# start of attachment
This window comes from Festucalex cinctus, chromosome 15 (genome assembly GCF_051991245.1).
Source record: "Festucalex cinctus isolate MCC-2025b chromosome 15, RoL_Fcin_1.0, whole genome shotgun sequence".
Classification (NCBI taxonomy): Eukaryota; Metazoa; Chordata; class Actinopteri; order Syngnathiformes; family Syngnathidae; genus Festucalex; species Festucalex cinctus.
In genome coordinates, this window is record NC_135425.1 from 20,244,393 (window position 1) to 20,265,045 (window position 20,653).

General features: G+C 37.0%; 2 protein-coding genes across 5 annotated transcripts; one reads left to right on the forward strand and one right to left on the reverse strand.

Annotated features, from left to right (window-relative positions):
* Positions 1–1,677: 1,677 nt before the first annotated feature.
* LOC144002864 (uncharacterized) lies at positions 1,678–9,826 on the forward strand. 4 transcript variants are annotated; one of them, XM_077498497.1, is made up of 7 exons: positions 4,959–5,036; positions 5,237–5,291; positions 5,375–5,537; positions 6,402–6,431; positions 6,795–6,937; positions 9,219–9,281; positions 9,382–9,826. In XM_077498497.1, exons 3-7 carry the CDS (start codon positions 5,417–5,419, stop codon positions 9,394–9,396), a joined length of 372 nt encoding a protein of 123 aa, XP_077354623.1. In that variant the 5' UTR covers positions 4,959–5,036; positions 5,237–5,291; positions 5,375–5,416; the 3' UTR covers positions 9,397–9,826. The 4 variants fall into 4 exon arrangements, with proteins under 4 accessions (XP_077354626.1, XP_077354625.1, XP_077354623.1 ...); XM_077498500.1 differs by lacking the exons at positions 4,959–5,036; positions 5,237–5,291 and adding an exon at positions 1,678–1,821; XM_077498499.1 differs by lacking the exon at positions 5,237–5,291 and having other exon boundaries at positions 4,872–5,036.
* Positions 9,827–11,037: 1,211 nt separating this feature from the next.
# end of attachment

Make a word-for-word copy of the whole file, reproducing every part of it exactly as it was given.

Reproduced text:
This window comes from Festucalex cinctus, chromosome 15 (genome assembly GCF_051991245.1).
Source record: "Festucalex cinctus isolate MCC-2025b chromosome 15, RoL_Fcin_1.0, whole genome shotgun sequence".
Classification (NCBI taxonomy): Eukaryota; Metazoa; Chordata; class Actinopteri; order Syngnathiformes; family Syngnathidae; genus Festucalex; species Festucalex cinctus.
In genome coordinates, this window is record NC_135425.1 from 20,244,393 (window position 1) to 20,265,045 (window position 20,653).

General features: G+C 37.0%; 2 protein-coding genes across 5 annotated transcripts; one reads left to right on the forward strand and one right to left on the reverse strand.

Annotated features, from left to right (window-relative positions):
* Positions 1–1,677: 1,677 nt before the first annotated feature.
* LOC144002864 (uncharacterized) lies at positions 1,678–9,826 on the forward strand. 4 transcript variants are annotated; one of them, XM_077498497.1, is made up of 7 exons: positions 4,959–5,036; positions 5,237–5,291; positions 5,375–5,537; positions 6,402–6,431; positions 6,795–6,937; positions 9,219–9,281; positions 9,382–9,826. In XM_077498497.1, exons 3-7 carry the CDS (start codon positions 5,417–5,419, stop codon positions 9,394–9,396), a joined length of 372 nt encoding a protein of 123 aa, XP_077354623.1. In that variant the 5' UTR covers positions 4,959–5,036; positions 5,237–5,291; positions 5,375–5,416; the 3' UTR covers positions 9,397–9,826. The 4 variants fall into 4 exon arrangements, with proteins under 4 accessions (XP_077354626.1, XP_077354625.1, XP_077354623.1 ...); XM_077498500.1 differs by lacking the exons at positions 4,959–5,036; positions 5,237–5,291 and adding an exon at positions 1,678–1,821; XM_077498499.1 differs by lacking the exon at positions 5,237–5,291 and having other exon boundaries at positions 4,872–5,036.
* Positions 9,827–11,037: 1,211 nt separating this feature from the next.